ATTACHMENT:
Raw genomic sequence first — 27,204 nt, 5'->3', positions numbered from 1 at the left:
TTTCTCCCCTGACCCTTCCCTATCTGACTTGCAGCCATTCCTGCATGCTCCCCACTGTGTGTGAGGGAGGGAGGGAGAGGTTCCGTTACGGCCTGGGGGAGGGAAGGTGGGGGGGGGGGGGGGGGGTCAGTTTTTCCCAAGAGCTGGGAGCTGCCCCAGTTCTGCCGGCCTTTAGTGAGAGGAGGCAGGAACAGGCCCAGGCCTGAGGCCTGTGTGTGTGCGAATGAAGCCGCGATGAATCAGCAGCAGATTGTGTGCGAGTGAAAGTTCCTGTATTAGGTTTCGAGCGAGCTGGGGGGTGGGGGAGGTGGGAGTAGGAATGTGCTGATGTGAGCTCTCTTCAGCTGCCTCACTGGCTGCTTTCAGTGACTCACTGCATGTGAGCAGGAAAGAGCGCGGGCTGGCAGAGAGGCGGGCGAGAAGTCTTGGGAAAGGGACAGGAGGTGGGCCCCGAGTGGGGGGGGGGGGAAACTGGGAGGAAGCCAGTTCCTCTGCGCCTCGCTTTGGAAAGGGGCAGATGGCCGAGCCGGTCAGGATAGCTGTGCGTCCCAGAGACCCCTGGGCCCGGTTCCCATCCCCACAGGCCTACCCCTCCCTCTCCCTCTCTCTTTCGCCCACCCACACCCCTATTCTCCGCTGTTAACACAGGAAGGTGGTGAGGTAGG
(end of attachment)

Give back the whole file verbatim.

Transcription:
Raw genomic sequence first — 27,204 nt, 5'->3', positions numbered from 1 at the left:
TTTCTCCCCTGACCCTTCCCTATCTGACTTGCAGCCATTCCTGCATGCTCCCCACTGTGTGTGAGGGAGGGAGGGAGAGGTTCCGTTACGGCCTGGGGGAGGGAAGGTGGGGGGGGGGGGGGGGGGTCAGTTTTTCCCAAGAGCTGGGAGCTGCCCCAGTTCTGCCGGCCTTTAGTGAGAGGAGGCAGGAACAGGCCCAGGCCTGAGGCCTGTGTGTGTGCGAATGAAGCCGCGATGAATCAGCAGCAGATTGTGTGCGAGTGAAAGTTCCTGTATTAGGTTTCGAGCGAGCTGGGGGGTGGGGGAGGTGGGAGTAGGAATGTGCTGATGTGAGCTCTCTTCAGCTGCCTCACTGGCTGCTTTCAGTGACTCACTGCATGTGAGCAGGAAAGAGCGCGGGCTGGCAGAGAGGCGGGCGAGAAGTCTTGGGAAAGGGACAGGAGGTGGGCCCCGAGTGGGGGGGGGGGGAAACTGGGAGGAAGCCAGTTCCTCTGCGCCTCGCTTTGGAAAGGGGCAGATGGCCGAGCCGGTCAGGATAGCTGTGCGTCCCAGAGACCCCTGGGCCCGGTTCCCATCCCCACAGGCCTACCCCTCCCTCTCCCTCTCTCTTTCGCCCACCCACACCCCTATTCTCCGCTGTTAACACAGGAAGGTGGTGAGGTAGG